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Eat Your Veggies!

You probably have noticed the leaves turning color at this time of the year. Let nature’s colors be a cue to add more color to your plate, especially dark green and orange/gold vegetables. Many people do not eat enough of the “autumn-colored” fruits and vegetables.
Eat Your Veggies!

Photo used under license from www.istockphoto.com

Why Eat Vegetables?

Vegetables provide nutrition your body needs for repairs and to fight illness. Vegetables are a great source of potassium, fiber, vitamin A and vitamin C.

Potassium

We need potassium to help us maintain a healthy blood pressure. We can get potassium from sweet potatoes, white potatoes, tomatoes, spinach, and various types of beans and lentils.

Fiber

Fiber helps us reduce blood cholesterol levels, so it might lower our risk of heart disease. Fiber helps reduce constipation and diverticulosis (a common digestive problem). Fiber also helps us feel “full” so we might eat less and maintain a healthy weight. Eat the peeling on vegetables to get more fiber.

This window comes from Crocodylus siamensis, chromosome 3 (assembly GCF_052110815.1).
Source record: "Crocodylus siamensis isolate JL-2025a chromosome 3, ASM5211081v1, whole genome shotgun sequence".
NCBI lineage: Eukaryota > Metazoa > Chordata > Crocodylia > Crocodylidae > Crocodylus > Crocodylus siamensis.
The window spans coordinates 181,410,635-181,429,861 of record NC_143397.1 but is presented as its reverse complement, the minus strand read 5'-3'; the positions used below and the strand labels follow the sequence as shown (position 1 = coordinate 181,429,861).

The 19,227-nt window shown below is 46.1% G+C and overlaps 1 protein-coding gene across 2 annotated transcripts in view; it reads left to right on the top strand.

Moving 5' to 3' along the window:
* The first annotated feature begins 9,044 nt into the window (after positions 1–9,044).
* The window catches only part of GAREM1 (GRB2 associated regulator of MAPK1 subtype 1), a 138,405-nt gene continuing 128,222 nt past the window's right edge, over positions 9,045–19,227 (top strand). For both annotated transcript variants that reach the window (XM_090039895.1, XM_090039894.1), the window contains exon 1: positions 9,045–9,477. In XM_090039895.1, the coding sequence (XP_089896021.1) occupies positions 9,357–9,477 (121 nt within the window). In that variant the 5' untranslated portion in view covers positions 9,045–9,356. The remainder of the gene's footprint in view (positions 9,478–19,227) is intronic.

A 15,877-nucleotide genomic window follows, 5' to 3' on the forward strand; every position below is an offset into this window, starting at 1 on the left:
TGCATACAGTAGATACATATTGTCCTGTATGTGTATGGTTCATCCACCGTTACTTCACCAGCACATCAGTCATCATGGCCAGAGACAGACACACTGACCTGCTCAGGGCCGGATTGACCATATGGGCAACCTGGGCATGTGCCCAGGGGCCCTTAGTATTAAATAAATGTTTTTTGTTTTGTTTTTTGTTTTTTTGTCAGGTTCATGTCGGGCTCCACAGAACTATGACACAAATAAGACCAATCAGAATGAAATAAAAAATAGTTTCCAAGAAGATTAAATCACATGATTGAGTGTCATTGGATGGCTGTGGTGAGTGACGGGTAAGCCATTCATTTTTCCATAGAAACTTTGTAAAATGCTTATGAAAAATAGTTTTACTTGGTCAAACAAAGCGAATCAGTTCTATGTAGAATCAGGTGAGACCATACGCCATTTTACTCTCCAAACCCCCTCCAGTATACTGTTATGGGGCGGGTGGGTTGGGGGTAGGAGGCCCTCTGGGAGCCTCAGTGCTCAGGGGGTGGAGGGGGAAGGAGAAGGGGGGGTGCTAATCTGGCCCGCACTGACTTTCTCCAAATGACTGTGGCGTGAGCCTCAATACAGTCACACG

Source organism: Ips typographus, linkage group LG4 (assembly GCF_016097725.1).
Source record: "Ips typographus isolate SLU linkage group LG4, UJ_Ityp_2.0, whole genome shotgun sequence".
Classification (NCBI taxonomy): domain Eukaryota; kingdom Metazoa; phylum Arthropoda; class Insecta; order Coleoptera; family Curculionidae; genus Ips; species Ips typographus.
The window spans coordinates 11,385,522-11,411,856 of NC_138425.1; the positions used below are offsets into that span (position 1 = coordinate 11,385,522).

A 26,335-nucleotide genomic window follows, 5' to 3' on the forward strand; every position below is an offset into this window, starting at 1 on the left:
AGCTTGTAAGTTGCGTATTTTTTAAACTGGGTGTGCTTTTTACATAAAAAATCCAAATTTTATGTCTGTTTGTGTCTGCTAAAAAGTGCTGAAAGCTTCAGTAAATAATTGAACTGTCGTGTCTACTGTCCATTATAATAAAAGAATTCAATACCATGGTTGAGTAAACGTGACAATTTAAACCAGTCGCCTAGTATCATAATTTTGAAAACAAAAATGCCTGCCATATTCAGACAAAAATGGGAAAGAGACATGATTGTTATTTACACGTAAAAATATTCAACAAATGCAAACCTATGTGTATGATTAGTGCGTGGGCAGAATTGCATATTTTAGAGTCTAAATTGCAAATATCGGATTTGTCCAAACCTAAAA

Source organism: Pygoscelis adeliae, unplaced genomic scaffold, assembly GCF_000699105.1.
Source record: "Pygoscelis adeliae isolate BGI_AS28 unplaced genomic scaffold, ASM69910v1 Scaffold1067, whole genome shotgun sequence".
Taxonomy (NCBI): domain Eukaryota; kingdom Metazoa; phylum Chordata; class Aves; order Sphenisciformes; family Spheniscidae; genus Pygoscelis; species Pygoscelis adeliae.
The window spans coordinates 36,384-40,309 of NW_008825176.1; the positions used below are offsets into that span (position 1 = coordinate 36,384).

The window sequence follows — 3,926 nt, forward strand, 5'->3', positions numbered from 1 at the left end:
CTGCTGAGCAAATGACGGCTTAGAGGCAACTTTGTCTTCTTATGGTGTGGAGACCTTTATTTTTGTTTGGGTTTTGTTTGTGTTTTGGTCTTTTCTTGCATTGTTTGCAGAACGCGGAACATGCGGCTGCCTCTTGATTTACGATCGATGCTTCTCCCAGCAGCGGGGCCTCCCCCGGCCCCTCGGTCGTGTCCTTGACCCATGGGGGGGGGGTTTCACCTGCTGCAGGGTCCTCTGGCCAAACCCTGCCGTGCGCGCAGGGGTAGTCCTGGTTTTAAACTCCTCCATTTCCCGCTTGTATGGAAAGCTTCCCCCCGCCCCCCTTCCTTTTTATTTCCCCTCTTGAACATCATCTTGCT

Vitamin A

Dark green, orange and gold vegetables are natural sources of “beta-carotene.” Deep-orange winter squash, carrots and pumpkin are especially high in this natural compound. Our body converts beta-carotene into vitamin A. Vitamin A helps keep our skin and eyes healthy, and it also protects against infections.

Vitamin C

Many vegetables, including broccoli, cabbage and bell peppers, are good sources of vitamin C. This nutrient helps heal cuts and wounds and keeps teeth and gums healthy. It also helps our body absorb iron from foods.

Make at least one-fourth of your plate colorful vegetables.  Set a goal to try to eat more of these colorful vegetables.

My Plate Vegetables

 

Julie Garden-Robinson, Food and Nutrition Specialist, NDSU Extension Service

Featured in Food Wise October 2012 newsletter (PDF).

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